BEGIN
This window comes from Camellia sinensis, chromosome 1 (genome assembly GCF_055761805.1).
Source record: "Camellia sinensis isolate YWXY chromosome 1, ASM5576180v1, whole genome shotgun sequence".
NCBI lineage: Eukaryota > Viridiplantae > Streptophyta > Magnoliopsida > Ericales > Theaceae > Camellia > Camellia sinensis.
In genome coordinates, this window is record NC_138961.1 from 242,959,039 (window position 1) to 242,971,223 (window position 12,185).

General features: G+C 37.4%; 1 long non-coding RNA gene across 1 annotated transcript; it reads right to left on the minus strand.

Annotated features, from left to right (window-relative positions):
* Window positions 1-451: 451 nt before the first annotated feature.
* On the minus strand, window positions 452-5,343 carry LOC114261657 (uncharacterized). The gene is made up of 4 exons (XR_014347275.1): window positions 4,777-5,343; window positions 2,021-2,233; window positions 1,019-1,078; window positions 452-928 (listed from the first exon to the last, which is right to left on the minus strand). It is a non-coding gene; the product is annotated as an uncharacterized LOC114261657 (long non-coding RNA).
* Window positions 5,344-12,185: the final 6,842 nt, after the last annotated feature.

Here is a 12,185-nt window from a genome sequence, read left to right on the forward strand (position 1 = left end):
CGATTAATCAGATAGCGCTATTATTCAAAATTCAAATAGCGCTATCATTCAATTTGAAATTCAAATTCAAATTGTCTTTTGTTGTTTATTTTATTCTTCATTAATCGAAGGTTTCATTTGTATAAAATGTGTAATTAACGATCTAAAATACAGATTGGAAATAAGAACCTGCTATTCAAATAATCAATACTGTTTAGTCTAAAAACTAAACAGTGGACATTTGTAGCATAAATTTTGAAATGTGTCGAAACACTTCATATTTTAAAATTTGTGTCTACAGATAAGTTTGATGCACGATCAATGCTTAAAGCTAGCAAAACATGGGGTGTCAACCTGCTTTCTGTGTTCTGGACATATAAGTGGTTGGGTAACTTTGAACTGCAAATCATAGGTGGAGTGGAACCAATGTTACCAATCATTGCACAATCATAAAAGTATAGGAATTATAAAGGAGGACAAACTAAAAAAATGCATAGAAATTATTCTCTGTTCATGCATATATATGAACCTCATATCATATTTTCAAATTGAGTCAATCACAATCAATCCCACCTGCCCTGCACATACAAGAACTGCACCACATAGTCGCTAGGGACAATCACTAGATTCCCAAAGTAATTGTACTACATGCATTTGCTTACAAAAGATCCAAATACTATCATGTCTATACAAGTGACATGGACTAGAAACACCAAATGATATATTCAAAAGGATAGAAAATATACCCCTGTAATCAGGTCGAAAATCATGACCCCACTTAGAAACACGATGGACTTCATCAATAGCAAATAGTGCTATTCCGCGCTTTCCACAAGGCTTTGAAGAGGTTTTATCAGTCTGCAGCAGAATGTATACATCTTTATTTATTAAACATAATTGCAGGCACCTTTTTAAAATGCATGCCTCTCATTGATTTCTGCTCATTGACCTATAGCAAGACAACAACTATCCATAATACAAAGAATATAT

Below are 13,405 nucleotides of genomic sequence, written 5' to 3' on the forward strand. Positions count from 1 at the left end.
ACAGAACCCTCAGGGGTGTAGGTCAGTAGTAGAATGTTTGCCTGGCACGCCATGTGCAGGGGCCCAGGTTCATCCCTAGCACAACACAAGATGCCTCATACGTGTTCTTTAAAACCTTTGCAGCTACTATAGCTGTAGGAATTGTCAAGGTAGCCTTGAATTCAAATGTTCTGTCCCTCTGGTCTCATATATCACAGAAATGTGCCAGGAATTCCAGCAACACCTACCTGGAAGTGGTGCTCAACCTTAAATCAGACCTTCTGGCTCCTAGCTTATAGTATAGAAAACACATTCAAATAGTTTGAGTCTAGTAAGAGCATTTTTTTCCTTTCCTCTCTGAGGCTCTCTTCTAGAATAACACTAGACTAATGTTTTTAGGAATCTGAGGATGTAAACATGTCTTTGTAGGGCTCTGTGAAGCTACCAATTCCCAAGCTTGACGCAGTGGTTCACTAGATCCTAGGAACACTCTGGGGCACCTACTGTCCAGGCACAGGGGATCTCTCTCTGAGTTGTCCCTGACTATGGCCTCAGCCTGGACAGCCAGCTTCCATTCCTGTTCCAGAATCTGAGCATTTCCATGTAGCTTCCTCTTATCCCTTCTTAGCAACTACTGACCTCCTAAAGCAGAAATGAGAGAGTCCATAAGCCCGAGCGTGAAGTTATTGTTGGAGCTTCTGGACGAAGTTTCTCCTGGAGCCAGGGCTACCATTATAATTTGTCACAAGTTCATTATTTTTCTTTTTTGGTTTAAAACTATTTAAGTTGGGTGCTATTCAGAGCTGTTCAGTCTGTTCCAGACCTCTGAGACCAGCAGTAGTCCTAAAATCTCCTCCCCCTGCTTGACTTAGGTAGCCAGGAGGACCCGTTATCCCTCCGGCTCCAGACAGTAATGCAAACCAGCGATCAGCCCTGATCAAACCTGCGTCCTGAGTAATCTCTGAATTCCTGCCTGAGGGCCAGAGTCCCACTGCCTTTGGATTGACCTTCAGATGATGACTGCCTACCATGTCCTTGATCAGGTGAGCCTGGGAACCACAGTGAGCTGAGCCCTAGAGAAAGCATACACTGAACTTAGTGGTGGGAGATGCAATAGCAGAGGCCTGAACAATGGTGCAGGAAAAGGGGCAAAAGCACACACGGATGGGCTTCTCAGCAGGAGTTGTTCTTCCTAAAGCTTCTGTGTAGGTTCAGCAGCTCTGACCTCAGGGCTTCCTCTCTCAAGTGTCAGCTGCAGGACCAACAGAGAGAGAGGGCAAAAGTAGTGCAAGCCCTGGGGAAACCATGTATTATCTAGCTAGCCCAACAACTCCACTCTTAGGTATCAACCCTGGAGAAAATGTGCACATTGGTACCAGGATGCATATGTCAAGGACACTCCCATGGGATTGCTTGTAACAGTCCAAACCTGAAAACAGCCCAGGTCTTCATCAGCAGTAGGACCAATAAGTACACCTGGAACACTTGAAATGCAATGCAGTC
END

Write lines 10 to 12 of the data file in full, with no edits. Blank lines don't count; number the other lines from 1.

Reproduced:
Here is a 12,185-nt window from a genome sequence, read left to right on the forward strand (position 1 = left end):
CGATTAATCAGATAGCGCTATTATTCAAAATTCAAATAGCGCTATCATTCAATTTGAAATTCAAATTCAAATTGTCTTTTGTTGTTTATTTTATTCTTCATTAATCGAAGGTTTCATTTGTATAAAATGTGTAATTAACGATCTAAAATACAGATTGGAAATAAGAACCTGCTATTCAAATAATCAATACTGTTTAGTCTAAAAACTAAACAGTGGACATTTGTAGCATAAATTTTGAAATGTGTCGAAACACTTCATATTTTAAAATTTGTGTCTACAGATAAGTTTGATGCACGATCAATGCTTAAAGCTAGCAAAACATGGGGTGTCAACCTGCTTTCTGTGTTCTGGACATATAAGTGGTTGGGTAACTTTGAACTGCAAATCATAGGTGGAGTGGAACCAATGTTACCAATCATTGCACAATCATAAAAGTATAGGAATTATAAAGGAGGACAAACTAAAAAAATGCATAGAAATTATTCTCTGTTCATGCATATATATGAACCTCATATCATATTTTCAAATTGAGTCAATCACAATCAATCCCACCTGCCCTGCACATACAAGAACTGCACCACATAGTCGCTAGGGACAATCACTAGATTCCCAAAGTAATTGTACTACATGCATTTGCTTACAAAAGATCCAAATACTATCATGTCTATACAAGTGACATGGACTAGAAACACCAAATGATATATTCAAAAGGATAGAAAATATACCCCTGTAATCAGGTCGAAAATCATGACCCCACTTAGAAACACGATGGACTTCATCAATAGCAAATAGTGCTATTCCGCGCTTTCCACAAGGCTTTGAAGAGGTTTTATCAGTCTGCAGCAGAATGTATACATCTTTATTTATTAAACATAATTGCAGGCACCTTTTTAAAATGCATGCCTCTCATTGATTTCTGCTCATTGACCTATAGCAAGACAACAACTATCCATAATACAAAGAATATAT

Below are 13,405 nucleotides of genomic sequence, written 5' to 3' on the forward strand. Positions count from 1 at the left end.